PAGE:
Molecular Analysis

Genetic analyses have identified mutations in genes central to the pathogenesis of myelodysplastic syndromes (MDS) and may provide diagnostic utility in MDS.1

About 90% of MDS cases have genetic mutations.1

  • Next-generation sequencing (NGS) is used to detect germline and somatic mutations in MDS2
  • Some of these mutated genes have been shown to be correlated with worse overall survival3

  • These genes can be organized into categories such as4:
  • RNA Splicing Factors Mutations within components of the spliceosome are found in up to 60% of MDS cases. The majority are in components of the 3' spliceosome, including: SF3B1, SRSF2, and U2AF1.5

    • SF3B1 mutations are the most common spliceosome alteration and are highly associated with the presence of ring sideroblasts (RS). These mutations result in altered selection of 3’ splice sites and aberrant splicing of important genes involved in iron homeostasis that mediate the RS phenotype5
    Epigenetic Regulators These include TET2, DNMT3A, IDH1, IDH2.
    Cohesin Components Encode a closed-loop multiprotein complex that normally functions to align sister chromatids during mitosis; mutations are found in 11% and 17% of low- and high-risk MDS, respectively.
    Transcription Factors Involved in hematopoietic differentiation, such as RUNX1 and GATA-2.
    DNA Damage Response Almost 40% of patients with MDS who have undergone chemotherapy have missense mutations in TP53.
    Signal Transduction Molecules These include JAK2, KRAS, NRAS, etc.
  • There are additional mutations found in patients with MDS, such as SETBP1.3 Although these mutations are rare, they are associated with poor outcomes3

Next-generation sequencing (NGS)

NGS identifies genetic variants that have been found to make a person susceptible to disease. It has been useful in sequencing a large number of novel abnormalities in cancer genomes. NGS has discovered major driver mutations in both solid and hematopoietic malignancies.6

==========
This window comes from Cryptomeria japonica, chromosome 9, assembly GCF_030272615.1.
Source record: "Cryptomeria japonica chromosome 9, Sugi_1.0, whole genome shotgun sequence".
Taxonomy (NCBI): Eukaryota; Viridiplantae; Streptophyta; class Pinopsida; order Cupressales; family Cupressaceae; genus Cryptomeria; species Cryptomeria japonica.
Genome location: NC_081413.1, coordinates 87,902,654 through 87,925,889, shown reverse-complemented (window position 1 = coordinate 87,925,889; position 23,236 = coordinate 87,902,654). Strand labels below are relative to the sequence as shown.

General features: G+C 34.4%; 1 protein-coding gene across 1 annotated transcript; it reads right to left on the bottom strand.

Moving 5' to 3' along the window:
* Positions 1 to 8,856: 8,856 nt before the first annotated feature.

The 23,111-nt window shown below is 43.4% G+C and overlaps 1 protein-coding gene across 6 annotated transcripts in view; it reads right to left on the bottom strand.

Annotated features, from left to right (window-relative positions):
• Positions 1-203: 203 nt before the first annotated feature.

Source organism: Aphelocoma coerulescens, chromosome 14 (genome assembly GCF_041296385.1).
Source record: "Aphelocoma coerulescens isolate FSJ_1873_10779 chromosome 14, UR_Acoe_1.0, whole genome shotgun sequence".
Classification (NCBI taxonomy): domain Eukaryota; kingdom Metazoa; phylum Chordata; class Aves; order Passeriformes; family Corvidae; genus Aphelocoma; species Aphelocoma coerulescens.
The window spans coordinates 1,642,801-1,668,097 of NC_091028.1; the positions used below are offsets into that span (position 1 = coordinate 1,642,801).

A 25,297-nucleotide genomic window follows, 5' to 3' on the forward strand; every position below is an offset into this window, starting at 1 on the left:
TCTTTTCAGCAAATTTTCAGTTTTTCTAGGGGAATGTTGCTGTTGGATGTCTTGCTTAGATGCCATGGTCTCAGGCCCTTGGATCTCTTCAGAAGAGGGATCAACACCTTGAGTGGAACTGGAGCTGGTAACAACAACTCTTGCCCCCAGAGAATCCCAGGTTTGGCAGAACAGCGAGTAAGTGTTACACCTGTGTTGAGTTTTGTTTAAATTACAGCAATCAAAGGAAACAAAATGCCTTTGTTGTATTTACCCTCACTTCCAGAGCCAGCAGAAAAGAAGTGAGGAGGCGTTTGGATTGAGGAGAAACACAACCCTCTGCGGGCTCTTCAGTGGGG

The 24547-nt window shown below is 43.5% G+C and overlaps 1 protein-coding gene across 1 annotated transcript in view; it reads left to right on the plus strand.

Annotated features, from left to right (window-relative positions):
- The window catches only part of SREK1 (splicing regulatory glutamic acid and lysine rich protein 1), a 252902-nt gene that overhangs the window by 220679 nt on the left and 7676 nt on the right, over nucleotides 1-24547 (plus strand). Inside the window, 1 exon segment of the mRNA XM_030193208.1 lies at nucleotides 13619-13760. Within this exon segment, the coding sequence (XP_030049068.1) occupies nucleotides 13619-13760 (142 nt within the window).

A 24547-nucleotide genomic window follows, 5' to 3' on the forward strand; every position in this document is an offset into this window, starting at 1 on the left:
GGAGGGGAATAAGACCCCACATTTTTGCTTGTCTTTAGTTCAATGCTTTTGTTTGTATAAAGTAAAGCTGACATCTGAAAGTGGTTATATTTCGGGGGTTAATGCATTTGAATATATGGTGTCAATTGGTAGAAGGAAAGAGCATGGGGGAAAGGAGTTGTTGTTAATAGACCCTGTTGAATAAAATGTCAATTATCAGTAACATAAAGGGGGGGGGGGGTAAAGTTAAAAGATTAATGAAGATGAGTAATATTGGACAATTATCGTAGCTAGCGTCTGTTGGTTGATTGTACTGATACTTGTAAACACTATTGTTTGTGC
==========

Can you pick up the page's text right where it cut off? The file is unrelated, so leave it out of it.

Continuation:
• With increased speed and decreased costs, NGS has the potential to improve medical care by making possible widespread evaluation of patients’ genomes in clinical settings7
  • For some patients with malignant neoplasms, NGS can improve tumor classification, diagnosis, and management. Many challenges remain, however, such as7:
    • The storage and interpretation of vast amounts of sequence data
    • Training physicians and other healthcare professionals whose knowledge of genetics may be insufficient
    • Effective genetic counseling and communication of results to patients
    • Establishing standards for the appropriate use of the technology

References: 1. Kennedy JA, Ebert BL. Clinical implications of genetic mutations in myelodysplastic syndrome. J Clin Oncol. 2017;35(9):968-974. 2. Papaemmanuil E. Somatic mutations in myelodysplastic syndrome. Blood. 2014;124:SC1-22. 3. Braggio E, Egan JB, Fonseca R, Stewart AK. Lessons from next-generation sequencing analysis in hematological malignancies. Blood Cancer J. 2013;3:e127. 4. Visconte V, Tiu RV, Rogers HJ. Pathogenesis of myelodysplastic syndromes: an overview of molecular and non-molecular aspects of the disease. Blood Res. 2014;49(4):216-227. 5. Sperling AS, Gibson CJ, Ebert BL. The genetics of myelodysplastic syndrome: from clonal hematopoiesis to secondary leukemia. Nat Rev Cancer. 2017;17(1):5-19. 6. Xuan J, Yu Y, Qing T, et al. Next-generation sequencing in the clinic: promises and challenges. Cancer Lett. 2013;340(2):284-295. 7. Johansen Taber KA, Dickinson BD, Wilson M. The promise and challenges of next-generation genome sequencing for clinical care. JAMA Intern Med. 2014;174(2):275-280.